A rainy summer means better berms, but more erosion for local mountain biking trails
Summit County has seen one of its rainiest Summers in recent memory, to the extent of potentially ending the region’s drought. The rains have not only impacted the county’s wildfire risk and verdant flora, but its trails, too.
Wet dirt means grippier berms and more control, but it can also mean more ruts and trail damage. Local mountain bikers and trail managers have thoughts on the summer’s trail conditions.
Pete Swenson, trails manager at the Frisco Peninsula Recreation Area, recalled seeing some dusty Junes, but this past June wasn’t one of them. The trails have been tacky and fast thanks to the rains, he said. The National Weather Service reports Summit County has received more rain than water that has evaporated through Aug. 10.
According to the Summit County Mountain Bike Alliance, most local trails are reported dry by recent riders as of Sunday, Aug. 14. Trailforks reports similar conditions in Breckenridge, but rains have not gone unnoticed by those responsible for maintaining trails.
“We’ve enjoyed this near-daily rain,” Swenson said. The rain means more work for trail crews — ruts form when riders make tracks on soft, wet soil and rain washes dirt and sand into drainage ditches — but it’s a good kind of work, Swenson said. Trying to improve trails when the soil is dry just pushes the dirt around and kicks up dust, he said.
Whenever a new trail gets commissioned at the peninsula, Swenson said trail crews often need to import water to treat and work the trails. Swenson said crews at the peninsula are yet to import water this year.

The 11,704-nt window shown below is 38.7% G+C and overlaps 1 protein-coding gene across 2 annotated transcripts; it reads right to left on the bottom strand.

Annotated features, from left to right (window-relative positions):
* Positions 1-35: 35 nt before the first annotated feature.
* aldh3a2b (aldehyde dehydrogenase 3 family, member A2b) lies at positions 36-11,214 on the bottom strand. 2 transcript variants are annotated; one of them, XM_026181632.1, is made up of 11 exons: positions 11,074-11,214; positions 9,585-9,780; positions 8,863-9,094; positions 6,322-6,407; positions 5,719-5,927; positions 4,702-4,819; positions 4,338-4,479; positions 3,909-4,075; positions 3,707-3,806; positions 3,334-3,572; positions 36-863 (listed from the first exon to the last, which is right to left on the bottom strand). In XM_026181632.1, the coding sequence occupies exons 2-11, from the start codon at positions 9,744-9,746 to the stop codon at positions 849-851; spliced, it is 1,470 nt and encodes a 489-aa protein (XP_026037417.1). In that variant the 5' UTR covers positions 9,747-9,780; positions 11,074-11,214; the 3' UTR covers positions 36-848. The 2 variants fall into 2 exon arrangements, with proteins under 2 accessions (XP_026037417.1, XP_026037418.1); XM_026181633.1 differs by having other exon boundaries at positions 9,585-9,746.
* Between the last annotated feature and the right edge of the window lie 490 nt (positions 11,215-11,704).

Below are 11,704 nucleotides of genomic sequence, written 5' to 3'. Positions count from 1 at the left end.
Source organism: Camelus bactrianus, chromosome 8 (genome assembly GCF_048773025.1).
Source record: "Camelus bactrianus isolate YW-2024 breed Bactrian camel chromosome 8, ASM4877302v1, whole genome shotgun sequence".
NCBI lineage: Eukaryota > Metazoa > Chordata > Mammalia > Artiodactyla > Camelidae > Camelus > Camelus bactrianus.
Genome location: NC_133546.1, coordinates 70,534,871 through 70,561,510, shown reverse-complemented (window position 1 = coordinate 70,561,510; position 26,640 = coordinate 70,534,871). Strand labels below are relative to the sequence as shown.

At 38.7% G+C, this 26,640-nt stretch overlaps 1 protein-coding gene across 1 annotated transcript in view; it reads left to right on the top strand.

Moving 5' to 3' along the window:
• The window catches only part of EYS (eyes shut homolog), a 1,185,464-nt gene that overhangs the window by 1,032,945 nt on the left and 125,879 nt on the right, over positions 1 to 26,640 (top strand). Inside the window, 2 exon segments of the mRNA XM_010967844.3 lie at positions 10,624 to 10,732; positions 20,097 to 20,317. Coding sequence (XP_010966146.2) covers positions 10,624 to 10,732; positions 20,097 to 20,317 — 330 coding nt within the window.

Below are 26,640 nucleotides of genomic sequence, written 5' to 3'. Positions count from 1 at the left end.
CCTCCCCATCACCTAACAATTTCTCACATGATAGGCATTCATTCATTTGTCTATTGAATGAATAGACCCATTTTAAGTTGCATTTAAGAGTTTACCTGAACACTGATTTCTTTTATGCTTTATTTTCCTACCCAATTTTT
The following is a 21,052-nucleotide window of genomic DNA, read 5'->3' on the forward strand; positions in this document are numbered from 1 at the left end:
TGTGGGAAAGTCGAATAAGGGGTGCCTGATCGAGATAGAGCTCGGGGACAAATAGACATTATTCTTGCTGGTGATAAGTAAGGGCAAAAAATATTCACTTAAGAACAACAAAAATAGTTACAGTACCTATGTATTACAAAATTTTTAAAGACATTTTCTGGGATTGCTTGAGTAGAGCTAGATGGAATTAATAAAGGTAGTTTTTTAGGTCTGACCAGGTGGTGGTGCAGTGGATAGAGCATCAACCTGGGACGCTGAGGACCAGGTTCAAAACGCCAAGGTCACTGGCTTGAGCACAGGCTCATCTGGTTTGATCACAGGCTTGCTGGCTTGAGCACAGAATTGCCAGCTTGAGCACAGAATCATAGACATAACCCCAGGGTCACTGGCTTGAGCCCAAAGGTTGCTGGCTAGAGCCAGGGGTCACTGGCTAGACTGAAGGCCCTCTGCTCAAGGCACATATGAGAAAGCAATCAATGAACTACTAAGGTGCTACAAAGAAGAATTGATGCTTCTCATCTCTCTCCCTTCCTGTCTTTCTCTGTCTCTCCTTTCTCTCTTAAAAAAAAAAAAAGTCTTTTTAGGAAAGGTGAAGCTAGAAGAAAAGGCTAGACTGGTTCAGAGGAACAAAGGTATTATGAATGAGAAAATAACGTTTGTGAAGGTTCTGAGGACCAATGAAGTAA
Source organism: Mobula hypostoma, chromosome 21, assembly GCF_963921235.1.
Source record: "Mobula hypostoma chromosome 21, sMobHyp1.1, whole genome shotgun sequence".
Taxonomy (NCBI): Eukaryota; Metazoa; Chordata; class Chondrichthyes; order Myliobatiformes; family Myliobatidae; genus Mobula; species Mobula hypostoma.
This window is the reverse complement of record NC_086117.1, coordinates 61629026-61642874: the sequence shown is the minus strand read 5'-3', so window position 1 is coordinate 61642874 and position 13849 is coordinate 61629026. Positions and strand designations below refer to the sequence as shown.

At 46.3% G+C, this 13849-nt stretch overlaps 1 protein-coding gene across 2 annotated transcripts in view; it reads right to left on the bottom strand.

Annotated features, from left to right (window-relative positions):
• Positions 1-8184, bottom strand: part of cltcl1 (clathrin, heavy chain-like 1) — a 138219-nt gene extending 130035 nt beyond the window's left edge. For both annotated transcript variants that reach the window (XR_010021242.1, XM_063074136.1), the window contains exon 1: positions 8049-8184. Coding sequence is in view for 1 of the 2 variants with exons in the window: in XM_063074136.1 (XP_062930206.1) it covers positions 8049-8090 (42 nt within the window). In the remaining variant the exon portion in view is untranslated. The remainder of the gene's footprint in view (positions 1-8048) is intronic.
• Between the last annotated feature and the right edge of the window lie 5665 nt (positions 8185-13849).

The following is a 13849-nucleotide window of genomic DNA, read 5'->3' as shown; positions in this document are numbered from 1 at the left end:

The wetter the trail, the tackier it becomes, meaning riders can grip the trail better. It is a boon for some riders, like Cari Howland of Frisco, who said she’s fallen far less this year. Dry and dusty trails can mean the bike slides out from under the rider when cornering.
Summit County Mountain Biking Alliance Vice President of Trails Robert Klima said some trails around the county are the best they’ve ever been. He said he’s used to more dry and gravelly trails in Summit County.
Despite the improved traction, the rain has created a few new obstacles.
“They’re more rutted this year than they have been,” Howland said. “Makes it a little more exciting.”
Clint Anderson and Shari Jager, a pair of Denver locals with a place in Wildernest who make weekly trips to the county’s biking trails, seconded Howland’s point, saying more ruts and gullies have formed from years prior. Jager said she’s seen the pattern appear along the Salt Lick trails in Wildernest in addition to the Frisco peninsula.
“There’s a couple of little steeper hills. They’re getting gullies right down the middle,” Anderson said about the trails around the Frisco peninsula.
Peninsula riders Maggie Reynolds and Tom Roberts said conditions Sunday were similar to last year. The peninsula trail showed some signs of being washed out, but overall they said the riding experience was perfect.
Klima said erosion, not ruts, have been the greatest effect from the rain. Water funnels down trails and washes them out since many trails around the county are not built for this much rain, he said. Mud and ruts appear more often in the spring as the ground thaws and snow melts, he said.
Summit County Mountain Biking Alliance maintains trails throughout the county in partnership with local towns, the county and U.S. Forest Service, Klima said. The alliance has worked to address the issue around the county, rerouting trails and improving drainage. The group has a few trailwork projects coming up meant to address areas effected by erosion, partially caused by people hitting brakes, but mostly from water washing out, Klima said.
Folks can join trail crews improving the Colorado Trail Aug. 27. Crews will meet near the Keystone Gulch Trailhead and address erosion. Klima said anyone can join crews by signing up on the alliance’s events page at SCOMBA.org.
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